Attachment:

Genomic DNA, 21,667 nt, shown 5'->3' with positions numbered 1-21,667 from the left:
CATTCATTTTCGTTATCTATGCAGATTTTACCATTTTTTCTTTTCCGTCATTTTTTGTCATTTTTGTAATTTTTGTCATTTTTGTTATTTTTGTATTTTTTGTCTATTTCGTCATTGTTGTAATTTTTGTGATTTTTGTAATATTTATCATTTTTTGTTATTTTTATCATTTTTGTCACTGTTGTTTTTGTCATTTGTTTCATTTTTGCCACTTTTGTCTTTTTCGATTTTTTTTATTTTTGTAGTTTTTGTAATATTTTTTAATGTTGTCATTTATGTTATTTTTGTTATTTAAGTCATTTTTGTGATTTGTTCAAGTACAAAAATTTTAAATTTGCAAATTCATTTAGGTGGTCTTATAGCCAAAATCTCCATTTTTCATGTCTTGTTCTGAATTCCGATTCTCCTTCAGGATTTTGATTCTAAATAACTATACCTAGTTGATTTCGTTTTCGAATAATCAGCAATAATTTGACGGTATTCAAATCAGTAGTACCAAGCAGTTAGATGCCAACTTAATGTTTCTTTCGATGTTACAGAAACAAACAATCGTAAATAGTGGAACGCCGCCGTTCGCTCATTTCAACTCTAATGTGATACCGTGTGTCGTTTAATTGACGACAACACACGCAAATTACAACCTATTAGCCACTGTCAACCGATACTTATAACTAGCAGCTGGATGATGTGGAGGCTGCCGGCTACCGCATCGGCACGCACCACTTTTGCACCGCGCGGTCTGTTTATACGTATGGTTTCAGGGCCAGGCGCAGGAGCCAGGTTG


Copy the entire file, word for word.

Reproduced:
Genomic DNA, 21,667 nt, shown 5'->3' with positions numbered 1-21,667 from the left:
CATTCATTTTCGTTATCTATGCAGATTTTACCATTTTTTCTTTTCCGTCATTTTTTGTCATTTTTGTAATTTTTGTCATTTTTGTTATTTTTGTATTTTTTGTCTATTTCGTCATTGTTGTAATTTTTGTGATTTTTGTAATATTTATCATTTTTTGTTATTTTTATCATTTTTGTCACTGTTGTTTTTGTCATTTGTTTCATTTTTGCCACTTTTGTCTTTTTCGATTTTTTTTATTTTTGTAGTTTTTGTAATATTTTTTAATGTTGTCATTTATGTTATTTTTGTTATTTAAGTCATTTTTGTGATTTGTTCAAGTACAAAAATTTTAAATTTGCAAATTCATTTAGGTGGTCTTATAGCCAAAATCTCCATTTTTCATGTCTTGTTCTGAATTCCGATTCTCCTTCAGGATTTTGATTCTAAATAACTATACCTAGTTGATTTCGTTTTCGAATAATCAGCAATAATTTGACGGTATTCAAATCAGTAGTACCAAGCAGTTAGATGCCAACTTAATGTTTCTTTCGATGTTACAGAAACAAACAATCGTAAATAGTGGAACGCCGCCGTTCGCTCATTTCAACTCTAATGTGATACCGTGTGTCGTTTAATTGACGACAACACACGCAAATTACAACCTATTAGCCACTGTCAACCGATACTTATAACTAGCAGCTGGATGATGTGGAGGCTGCCGGCTACCGCATCGGCACGCACCACTTTTGCACCGCGCGGTCTGTTTATACGTATGGTTTCAGGGCCAGGCGCAGGAGCCAGGTTG